Mixed feelings

Mixed feelings


NOW is the online source for news, features, analysis and much more, covering Lebanon, the Lebanese diaspora and the Middle East.

“The people photographed are so beautiful they make you feel like having mixed race babies,” said Kevork Baboyan, one of many attendees at Wednesday’s opening of the photography exhibition, Mixed Feelings.

Over the years, racism has slowly but steadily started to raise eyebrows in Lebanon, a country that is infamous for abusing migrant domestic workers and discriminating against refugees and other groups of society. Rarely, however, has anyone addressed racism between Lebanese until Lebanese-Nigerian activist Nisreen Kaj sought – in collaboration with Beirut-based Polish photographer Marta Bogdanska — to explore the concepts of race and identity.

“Living in Beirut as a black Lebanese has [clearly highlighted] the hierarchy of skin color and ethnicity in the country,” Kaj told NOW Extra. “This reality has gotten under my skin, which is only a figure of speech, for it is in fact about the surface, about the skin, about the way we perceive identity, race, and ethnicity.”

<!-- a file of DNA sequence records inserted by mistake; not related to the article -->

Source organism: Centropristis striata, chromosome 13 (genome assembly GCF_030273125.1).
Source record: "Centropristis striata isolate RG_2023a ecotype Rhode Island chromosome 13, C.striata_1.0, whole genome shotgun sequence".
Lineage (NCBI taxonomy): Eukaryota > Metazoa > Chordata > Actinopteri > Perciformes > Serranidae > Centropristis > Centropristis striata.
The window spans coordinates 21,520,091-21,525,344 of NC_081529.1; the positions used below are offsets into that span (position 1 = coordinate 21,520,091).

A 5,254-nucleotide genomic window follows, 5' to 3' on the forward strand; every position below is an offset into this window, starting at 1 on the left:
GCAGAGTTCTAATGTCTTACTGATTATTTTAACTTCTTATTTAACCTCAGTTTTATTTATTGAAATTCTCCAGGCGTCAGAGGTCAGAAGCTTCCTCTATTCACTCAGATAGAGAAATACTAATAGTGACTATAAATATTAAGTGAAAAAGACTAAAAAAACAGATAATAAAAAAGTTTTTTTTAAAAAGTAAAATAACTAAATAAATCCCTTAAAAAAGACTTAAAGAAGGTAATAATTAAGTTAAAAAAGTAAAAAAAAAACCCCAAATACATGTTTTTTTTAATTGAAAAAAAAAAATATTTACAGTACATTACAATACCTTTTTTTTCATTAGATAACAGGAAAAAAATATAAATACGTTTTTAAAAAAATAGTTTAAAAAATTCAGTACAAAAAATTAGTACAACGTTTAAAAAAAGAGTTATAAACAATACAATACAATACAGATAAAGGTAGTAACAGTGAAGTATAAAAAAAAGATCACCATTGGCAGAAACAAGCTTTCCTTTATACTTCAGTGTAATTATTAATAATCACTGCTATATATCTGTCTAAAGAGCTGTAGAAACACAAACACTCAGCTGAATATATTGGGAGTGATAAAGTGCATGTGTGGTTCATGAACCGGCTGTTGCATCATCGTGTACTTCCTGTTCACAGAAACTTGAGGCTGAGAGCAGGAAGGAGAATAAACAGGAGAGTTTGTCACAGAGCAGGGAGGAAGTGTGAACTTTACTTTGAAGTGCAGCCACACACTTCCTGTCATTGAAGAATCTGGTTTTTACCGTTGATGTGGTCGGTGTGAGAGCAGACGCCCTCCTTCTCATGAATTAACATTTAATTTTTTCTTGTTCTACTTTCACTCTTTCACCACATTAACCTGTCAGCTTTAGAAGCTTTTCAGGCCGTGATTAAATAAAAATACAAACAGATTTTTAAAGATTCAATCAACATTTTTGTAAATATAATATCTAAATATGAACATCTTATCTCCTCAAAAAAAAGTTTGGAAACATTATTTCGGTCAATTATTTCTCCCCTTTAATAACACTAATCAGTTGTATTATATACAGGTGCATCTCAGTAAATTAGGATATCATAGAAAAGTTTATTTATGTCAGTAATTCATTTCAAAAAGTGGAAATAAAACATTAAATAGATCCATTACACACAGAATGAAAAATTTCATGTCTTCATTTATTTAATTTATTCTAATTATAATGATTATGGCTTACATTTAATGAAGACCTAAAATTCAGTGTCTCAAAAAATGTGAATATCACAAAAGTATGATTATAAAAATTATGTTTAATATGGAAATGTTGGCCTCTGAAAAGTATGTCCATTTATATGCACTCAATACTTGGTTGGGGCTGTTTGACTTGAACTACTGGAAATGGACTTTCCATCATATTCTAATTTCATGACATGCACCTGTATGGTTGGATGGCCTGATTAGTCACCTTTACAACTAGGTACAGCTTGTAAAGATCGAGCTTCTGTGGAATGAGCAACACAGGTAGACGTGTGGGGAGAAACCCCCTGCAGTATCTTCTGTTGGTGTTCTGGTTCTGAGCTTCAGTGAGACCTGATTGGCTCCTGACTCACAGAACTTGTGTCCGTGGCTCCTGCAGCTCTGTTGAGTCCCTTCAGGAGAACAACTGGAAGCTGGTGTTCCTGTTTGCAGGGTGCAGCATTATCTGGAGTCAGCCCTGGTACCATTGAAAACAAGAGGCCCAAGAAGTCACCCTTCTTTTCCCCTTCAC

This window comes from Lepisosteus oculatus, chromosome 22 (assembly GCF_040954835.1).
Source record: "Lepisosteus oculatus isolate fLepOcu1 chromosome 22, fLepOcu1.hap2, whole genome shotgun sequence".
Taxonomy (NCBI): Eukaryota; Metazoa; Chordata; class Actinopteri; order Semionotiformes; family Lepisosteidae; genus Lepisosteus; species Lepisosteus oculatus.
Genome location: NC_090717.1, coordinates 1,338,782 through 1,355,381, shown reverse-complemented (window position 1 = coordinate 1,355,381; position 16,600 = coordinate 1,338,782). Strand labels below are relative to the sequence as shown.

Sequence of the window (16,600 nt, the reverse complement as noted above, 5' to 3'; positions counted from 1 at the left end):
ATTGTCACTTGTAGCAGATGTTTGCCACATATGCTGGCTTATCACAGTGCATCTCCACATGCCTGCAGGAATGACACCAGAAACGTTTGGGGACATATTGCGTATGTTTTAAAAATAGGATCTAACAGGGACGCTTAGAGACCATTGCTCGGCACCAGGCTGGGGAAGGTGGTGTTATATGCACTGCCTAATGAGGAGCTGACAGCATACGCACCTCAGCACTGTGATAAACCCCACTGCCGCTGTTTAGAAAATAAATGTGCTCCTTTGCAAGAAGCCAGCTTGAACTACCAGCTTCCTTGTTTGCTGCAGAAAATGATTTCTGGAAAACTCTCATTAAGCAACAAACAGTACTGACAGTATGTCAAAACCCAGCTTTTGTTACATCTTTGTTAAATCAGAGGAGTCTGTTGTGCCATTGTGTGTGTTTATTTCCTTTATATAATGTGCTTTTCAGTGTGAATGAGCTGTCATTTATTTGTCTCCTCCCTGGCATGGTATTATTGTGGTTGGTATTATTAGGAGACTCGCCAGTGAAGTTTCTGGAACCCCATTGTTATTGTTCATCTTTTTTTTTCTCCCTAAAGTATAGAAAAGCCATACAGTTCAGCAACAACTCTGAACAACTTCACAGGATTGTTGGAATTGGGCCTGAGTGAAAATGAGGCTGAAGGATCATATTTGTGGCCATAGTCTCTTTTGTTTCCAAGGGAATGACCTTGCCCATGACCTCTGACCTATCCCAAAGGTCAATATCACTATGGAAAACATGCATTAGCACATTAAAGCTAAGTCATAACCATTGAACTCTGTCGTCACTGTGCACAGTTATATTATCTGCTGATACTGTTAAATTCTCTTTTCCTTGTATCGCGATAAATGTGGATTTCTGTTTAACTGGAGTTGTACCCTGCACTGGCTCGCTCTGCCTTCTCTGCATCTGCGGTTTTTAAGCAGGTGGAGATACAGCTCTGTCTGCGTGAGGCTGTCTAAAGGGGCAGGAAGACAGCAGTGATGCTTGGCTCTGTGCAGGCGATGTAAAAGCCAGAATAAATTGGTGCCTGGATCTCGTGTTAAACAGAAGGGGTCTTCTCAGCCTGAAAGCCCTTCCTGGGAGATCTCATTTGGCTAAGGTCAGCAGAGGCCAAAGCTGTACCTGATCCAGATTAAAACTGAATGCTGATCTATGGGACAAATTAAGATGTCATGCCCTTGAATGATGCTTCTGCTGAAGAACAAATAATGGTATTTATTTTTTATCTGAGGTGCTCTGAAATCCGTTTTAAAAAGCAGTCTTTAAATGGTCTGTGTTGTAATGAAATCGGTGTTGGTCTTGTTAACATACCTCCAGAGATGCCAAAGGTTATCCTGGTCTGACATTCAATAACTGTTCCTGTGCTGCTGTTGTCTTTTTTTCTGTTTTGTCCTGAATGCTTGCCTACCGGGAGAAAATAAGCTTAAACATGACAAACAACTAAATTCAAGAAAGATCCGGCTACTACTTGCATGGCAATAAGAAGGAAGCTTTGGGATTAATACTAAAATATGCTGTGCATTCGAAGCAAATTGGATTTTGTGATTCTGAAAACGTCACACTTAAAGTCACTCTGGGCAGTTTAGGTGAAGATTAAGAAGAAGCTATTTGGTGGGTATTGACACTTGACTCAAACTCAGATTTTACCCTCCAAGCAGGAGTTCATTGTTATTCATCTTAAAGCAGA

Opening at Hamra’s Dar al-Musawwir, the launch combined images and interviews of some 30 Lebanese from African and Asian descent and was produced in cooperation with the Heinrich Böll Foundation, Middle East Office…

…When asked whether racism was more prevalent in Lebanon as compared to other Arab nations, Khoury said it was “particularly [widespread] here, but this is exhibit is a start.”

“They see my car keys and can’t believe I own a car… so [people at the supermarket] follow me to see whether or not it’s actually possible,” said Khoury’s mother laughingly, recounting the incident with equal humor and frustration…

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